"1917" is a technical achievement. Its one-shot component alone will bait it for a lot of honors and praises (and it will). But Sam Mendes doesn't settle on that aspect alone as he spins and directs a film not only a marvel for the eyes but also the heart.
Two young British soldiers Lance Corporal Schofield (Gorge MacKay) and Lance Corporal Blake (Dean-Charles Chapman) are given a seemingly impossible but vital task. In a race against time, they must cross enemy territory to deliver a message that could potentially save 1,600 of their fellow soldiers lives — Blake’s own brother among them - before the group advances to a trap that the Germans have planned for months.
Where do we start with "1917". It is that rare film that seemingly ticks off all the boxes. Not only did it completely blew us away with its one-shot style but also with its excellent production values and overall narrative. As expected, the film will be most remembered with its continuous shot style. We have to be honest, it was both limiting and distracting at times. But the overall effect was astounding in its scope and scale. Rarely did the film have a breather when it came to cuts. Barring a handful of times that the screen faded to a completely black screen or a huge object swiping over our field of view, you'd be hard-pressed to notice how they accomplished the effect. The one-shot component also helps to put audiences at the front of the lines. The film had that foreboding sense of dread that no one, nowhere, and no time is ever safe - probably the very same thing soldiers would have in real-life. Beyond that, the camera work and the complicated motions it had to contend with was simply the best we have seen and had us constantly in awe countless times. But beyond its visuals, the writing was strong and the acting even stronger. George MacKay as the steely-eyed Corporal Schofield delivers an authentic, stoic, but deep performance. We could feel every pain, desperation, and drive his character had to go through to deliver a message that could spell the safety of thousands of his fellow soldiers. Unfortunately, if we could pinpoint one bad thing about "1917", it would be its character development. Not that the film had none but we felt it needed more but also understand that we are being heavily-limited by the continuity of shots. There's really little time to dilly-dally with the camera never ceasing to follow our protagonists. Even with this, we still get some basic background on our leads and by the end, still got a very emotional and satisfying climax. "1917" is easily one of the most memorable films we have ever experienced and iconic in its own right. It's a film able to capture the horrors of war in a very visceral and intimate manner.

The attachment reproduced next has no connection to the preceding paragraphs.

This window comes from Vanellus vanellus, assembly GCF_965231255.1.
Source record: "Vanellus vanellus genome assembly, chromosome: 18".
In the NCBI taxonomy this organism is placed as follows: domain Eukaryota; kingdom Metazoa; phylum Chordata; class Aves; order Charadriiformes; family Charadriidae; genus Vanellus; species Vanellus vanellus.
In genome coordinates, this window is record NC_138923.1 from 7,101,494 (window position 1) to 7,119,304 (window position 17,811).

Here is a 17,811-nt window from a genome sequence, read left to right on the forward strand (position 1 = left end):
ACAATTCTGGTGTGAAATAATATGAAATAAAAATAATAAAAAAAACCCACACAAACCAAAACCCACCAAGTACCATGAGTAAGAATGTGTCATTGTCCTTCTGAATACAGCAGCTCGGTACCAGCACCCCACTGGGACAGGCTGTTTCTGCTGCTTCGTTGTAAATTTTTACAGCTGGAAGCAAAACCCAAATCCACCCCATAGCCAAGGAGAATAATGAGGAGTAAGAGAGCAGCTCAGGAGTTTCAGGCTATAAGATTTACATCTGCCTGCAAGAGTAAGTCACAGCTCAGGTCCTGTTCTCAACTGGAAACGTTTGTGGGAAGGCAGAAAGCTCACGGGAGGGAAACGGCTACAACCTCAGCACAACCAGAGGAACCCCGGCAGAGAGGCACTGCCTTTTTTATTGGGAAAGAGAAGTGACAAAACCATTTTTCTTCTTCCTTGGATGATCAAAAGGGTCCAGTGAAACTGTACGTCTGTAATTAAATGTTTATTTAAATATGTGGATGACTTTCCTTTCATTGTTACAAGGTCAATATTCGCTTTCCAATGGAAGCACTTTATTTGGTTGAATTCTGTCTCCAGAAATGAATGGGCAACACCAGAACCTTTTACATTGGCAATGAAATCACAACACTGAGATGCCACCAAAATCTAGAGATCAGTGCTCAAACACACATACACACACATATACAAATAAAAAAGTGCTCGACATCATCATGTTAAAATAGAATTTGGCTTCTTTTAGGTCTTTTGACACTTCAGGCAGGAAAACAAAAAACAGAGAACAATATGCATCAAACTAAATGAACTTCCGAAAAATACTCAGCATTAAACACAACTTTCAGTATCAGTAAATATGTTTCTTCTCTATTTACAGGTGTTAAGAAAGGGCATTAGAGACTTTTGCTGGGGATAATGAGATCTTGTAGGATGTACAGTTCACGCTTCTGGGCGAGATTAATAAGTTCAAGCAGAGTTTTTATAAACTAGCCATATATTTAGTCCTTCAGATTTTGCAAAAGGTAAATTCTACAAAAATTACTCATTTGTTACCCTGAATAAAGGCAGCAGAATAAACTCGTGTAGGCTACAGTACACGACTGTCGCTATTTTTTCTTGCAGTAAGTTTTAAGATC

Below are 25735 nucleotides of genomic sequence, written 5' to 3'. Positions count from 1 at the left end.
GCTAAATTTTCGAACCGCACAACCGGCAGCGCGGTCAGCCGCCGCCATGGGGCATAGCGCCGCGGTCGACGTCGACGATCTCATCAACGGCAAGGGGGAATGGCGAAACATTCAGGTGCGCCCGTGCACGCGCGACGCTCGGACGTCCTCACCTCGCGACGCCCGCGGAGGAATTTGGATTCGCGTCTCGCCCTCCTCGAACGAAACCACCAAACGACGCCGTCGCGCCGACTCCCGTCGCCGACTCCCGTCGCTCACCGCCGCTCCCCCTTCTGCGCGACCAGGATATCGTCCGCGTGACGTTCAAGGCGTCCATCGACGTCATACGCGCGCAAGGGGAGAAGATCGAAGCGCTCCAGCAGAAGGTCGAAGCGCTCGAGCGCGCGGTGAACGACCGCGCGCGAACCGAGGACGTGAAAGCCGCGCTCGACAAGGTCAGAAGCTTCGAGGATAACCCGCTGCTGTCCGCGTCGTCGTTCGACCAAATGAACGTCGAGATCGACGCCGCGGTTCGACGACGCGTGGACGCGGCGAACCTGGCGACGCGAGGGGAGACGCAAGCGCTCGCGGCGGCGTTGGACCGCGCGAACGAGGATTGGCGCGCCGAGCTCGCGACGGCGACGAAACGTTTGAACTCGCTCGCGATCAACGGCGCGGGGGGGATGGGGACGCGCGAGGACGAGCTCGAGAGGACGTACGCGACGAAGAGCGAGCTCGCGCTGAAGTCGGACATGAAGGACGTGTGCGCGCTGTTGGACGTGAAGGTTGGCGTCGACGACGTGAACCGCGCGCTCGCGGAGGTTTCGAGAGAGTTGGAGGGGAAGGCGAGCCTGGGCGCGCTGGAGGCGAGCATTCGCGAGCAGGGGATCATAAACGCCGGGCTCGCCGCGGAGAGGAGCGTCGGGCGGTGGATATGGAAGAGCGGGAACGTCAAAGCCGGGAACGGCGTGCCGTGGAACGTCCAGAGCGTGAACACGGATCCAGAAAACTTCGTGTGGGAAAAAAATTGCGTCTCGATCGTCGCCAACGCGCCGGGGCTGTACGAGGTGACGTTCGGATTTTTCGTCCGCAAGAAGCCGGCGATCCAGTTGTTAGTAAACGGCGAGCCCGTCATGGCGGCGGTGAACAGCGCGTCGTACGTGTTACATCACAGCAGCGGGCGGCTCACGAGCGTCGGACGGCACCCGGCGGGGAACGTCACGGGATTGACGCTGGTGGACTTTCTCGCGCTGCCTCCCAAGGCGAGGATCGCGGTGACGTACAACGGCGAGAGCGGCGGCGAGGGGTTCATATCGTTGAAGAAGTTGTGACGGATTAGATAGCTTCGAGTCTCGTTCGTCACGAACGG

Rating: 5 reels

Why you should watch it:
- a technical a marvel and achievement given its epic scope and scale
- one of the best and unique war films we have seen in years

Why you shouldn't watch it:
- the one-shot component was a distraction at times
- the characters are less developed than we hoped

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